1. Where should I start?
    1.) Look into Mono as a cross-platform C# “alternative” to .NET.
    2.) What’s the difference between a “super user” and a “power user”?
    3.) I hope you’re not implying that “the Linux OS” is written in C++; the Linux kernel and major CLI tools such as GNU coreutils are written in C.
    4.) I think you need to wrap your head around the differences between a DE and a WM.
    5.) Look into ArchLinux, Gentoo, LinuxFromScratch, or Slackware as a base.
    6.) There ARE alternatives to Skype (which btw is owned by Microsoft) – Google Video chat (Hangouts or the better legacy gmail version), Ekiga, and Pidgin has some support as well.

  2. I’ve been down this road, unfortunately it isn’t long until they want to connect their iPhone or other device that will have problems with Linux. They may want to install a hidden-object style of game, which they can’t do on Linux. For this reason, I find the best option for Grannies is Windows 7. I set the taskbar setting to ‘combine when the taskbar is full’ (otherwise they can’t understand what they’re running), and pin their most used icons to the taskbar. I’ve found that Windows 8 is too confusing for them to understand and OSX is nearly as bad, particularly when it comes to closing apps; a problem for grannies on both operating systems. As much as Linux fits in theory, I have found that it fails in practice.

  3. You are on the right track, but you have chosen the wrong Linux-based OS. Based on my experience with grannies ChromeOS is the best choice (although you need to substitute Google Hangouts for Skype). The update process is less intrusive with ChromeOS. The user never has any maintenance tasks–it’s all done in the background. Just turn it on and go!

  4. Only with the creation of SteamOS do I agree with this post. The low quantity of commercial games and music stores is a non-starter for a huge swath of the population.

  5. My Grandmothers laptop hard drive bit the dust, and because of vistas many problems (the OS it came with) and the hardware of the laptop, reinstalling without sending it back to the manufacturer would be a huge hassle and almost impossible. (it was an issue with the native scsi drivers vista was packaged with). So instead i harvested a new drive from one of my old laptops, loaded a stripped down ubuntu install, and boom, 7 years later not a single problem. All she does is brows the internet. I have seen over 200 browsers open at once, and all she needs to do is reboot if she gets stuck. And because of the great stability, i only have to update it once a year or so.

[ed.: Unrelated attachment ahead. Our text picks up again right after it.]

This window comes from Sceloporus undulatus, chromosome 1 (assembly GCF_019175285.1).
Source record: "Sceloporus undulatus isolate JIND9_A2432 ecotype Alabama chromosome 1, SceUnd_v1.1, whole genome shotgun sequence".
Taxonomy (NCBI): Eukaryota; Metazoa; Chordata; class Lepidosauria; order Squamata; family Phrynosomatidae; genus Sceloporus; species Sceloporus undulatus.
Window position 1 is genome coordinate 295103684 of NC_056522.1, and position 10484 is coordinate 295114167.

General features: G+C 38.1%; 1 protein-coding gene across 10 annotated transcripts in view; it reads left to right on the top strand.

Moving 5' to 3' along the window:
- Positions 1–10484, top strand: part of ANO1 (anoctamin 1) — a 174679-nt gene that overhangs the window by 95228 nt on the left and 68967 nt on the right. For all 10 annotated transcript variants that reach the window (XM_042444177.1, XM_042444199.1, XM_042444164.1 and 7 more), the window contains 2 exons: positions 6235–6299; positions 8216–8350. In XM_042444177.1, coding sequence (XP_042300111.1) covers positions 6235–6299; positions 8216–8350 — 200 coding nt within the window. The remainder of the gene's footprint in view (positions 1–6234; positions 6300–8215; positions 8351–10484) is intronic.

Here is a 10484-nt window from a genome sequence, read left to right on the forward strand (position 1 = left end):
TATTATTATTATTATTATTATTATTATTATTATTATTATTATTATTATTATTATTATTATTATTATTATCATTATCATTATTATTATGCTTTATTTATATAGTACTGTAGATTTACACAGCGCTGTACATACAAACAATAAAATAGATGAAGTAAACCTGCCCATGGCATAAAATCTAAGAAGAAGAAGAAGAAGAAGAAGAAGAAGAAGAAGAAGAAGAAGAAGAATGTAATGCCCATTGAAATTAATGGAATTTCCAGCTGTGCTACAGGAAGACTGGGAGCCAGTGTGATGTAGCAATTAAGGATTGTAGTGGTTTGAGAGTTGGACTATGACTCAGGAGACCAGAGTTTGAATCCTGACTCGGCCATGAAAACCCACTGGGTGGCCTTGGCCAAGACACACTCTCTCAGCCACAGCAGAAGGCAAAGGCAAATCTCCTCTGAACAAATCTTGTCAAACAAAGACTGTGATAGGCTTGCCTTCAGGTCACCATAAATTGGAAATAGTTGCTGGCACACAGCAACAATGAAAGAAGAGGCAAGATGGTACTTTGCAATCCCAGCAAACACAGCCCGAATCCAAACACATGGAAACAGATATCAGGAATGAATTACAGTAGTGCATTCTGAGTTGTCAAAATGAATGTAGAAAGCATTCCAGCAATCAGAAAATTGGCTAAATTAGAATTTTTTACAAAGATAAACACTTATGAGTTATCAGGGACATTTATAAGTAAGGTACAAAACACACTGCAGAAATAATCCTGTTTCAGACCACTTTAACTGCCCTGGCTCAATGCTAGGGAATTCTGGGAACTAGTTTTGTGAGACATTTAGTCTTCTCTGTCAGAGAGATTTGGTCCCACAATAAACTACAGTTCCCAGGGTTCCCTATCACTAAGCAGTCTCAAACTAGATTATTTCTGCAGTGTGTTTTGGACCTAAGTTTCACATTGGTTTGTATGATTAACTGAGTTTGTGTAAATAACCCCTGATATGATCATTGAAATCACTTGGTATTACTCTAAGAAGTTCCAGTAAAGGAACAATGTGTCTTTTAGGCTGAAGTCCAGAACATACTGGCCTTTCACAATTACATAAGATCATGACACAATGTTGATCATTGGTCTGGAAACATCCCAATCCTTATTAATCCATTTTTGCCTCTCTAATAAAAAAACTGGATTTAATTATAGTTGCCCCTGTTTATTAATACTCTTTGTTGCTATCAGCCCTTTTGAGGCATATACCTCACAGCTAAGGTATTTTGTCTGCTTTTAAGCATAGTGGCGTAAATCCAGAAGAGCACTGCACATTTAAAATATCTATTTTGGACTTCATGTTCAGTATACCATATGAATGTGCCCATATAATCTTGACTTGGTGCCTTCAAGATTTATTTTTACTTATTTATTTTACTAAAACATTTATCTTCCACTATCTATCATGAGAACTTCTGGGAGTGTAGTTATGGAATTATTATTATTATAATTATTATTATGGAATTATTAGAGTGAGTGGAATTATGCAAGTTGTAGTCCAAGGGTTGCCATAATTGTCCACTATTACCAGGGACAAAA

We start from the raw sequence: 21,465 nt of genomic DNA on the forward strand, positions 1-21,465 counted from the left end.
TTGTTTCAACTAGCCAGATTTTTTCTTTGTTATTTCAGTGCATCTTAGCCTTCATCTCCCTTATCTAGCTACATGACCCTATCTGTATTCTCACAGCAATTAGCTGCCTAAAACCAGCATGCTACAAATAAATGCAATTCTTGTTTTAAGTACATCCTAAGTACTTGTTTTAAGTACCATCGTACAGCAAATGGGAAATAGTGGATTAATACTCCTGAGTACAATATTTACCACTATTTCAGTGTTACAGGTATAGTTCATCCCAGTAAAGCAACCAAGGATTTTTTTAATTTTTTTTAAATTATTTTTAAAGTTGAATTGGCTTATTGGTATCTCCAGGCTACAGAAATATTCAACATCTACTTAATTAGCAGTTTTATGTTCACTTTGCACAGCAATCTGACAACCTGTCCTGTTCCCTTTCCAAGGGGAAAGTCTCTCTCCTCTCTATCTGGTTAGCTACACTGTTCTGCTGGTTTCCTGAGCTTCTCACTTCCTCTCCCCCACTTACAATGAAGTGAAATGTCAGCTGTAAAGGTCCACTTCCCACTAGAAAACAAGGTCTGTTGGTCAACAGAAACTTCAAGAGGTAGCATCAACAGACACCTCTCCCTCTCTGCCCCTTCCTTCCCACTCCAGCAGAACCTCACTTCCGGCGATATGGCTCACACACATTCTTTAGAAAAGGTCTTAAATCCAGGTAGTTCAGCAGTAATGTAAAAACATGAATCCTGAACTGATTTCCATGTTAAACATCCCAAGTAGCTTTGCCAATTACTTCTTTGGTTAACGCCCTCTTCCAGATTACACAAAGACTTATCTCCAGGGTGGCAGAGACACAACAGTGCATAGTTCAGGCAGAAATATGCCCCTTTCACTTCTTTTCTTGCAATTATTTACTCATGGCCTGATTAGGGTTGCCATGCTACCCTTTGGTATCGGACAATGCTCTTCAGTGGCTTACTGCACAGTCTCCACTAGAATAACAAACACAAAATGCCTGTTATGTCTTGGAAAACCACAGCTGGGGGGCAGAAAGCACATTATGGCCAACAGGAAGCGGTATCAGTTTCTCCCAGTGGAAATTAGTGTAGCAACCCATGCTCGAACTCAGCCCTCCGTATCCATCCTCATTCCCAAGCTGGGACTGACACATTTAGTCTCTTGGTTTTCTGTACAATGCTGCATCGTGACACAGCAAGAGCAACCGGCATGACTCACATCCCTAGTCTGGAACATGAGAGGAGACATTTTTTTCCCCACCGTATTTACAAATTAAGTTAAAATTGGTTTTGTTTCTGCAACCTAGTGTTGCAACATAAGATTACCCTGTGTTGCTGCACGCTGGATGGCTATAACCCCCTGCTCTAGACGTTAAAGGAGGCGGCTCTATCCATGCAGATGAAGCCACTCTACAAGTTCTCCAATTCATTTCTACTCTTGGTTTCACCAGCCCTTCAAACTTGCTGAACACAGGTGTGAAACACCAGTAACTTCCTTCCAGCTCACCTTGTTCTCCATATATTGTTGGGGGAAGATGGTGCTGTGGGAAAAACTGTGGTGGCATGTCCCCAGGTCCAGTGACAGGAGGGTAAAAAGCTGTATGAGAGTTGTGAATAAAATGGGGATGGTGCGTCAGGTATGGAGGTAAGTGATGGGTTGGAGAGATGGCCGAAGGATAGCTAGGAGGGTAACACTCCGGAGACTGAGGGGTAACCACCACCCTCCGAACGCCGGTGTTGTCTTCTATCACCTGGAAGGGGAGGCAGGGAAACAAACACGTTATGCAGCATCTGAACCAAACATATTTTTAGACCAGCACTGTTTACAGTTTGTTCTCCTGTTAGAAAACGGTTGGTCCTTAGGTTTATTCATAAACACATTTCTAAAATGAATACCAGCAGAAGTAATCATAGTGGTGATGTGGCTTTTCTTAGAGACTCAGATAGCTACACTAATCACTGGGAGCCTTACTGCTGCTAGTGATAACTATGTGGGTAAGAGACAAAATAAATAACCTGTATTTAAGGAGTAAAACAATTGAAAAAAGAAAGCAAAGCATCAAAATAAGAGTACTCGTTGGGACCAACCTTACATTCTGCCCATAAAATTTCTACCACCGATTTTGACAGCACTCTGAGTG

6. Hi!

    Great article! However, after several years of Linux wandering around, it still lacks easy install also easy running way of life. And no, Ubuntu is too slow for medium hardware that it’s not an improvement vs Windows.

    For the mid-user it’s worse: lack of stable apps for advanced RAW pictures or video editors is still a major issue. Besides if you have some specific hardware like a specific laptop you will stamp to the console sooner than later.

    However I’ll till try Linux’s distros from time to time after finally finding the right one for myself.

    Kind regards,

  7. Perhaps you’d consider changing the word “granny”, or at least picking a different one in future?

    There is a real problem in technology whereby the demographic break-down is nothing like that of wider society. This is a self-sustaining situation, where it’s acceptable to use “grannies” to mean “non-technical or ignorant users” because there are very few grandmothers active in GNU/Linux circles. I’d say that definition goes a long way towards making them feel unwelcome, and perpetuates that state of affairs.

    See also:,_your_mother_could_do_it

  8. I miss one more user category

    it is kind of a local abreviation but it fits. It is usualy translated as Bloody F*cking User or just BrainFree User.
    This describes users who think they are proffesionals and can do whatever they want on the computer, which makes a hell of a day for sysadmins or sometimes the whole IT department. So it is an user who clicks on every atachement, falls for any phishing and if anything goes wrong(and he does his worst to fix it first) he picks up the phone(sends and email/IM/whatever) and calls IT saying “It is broken.”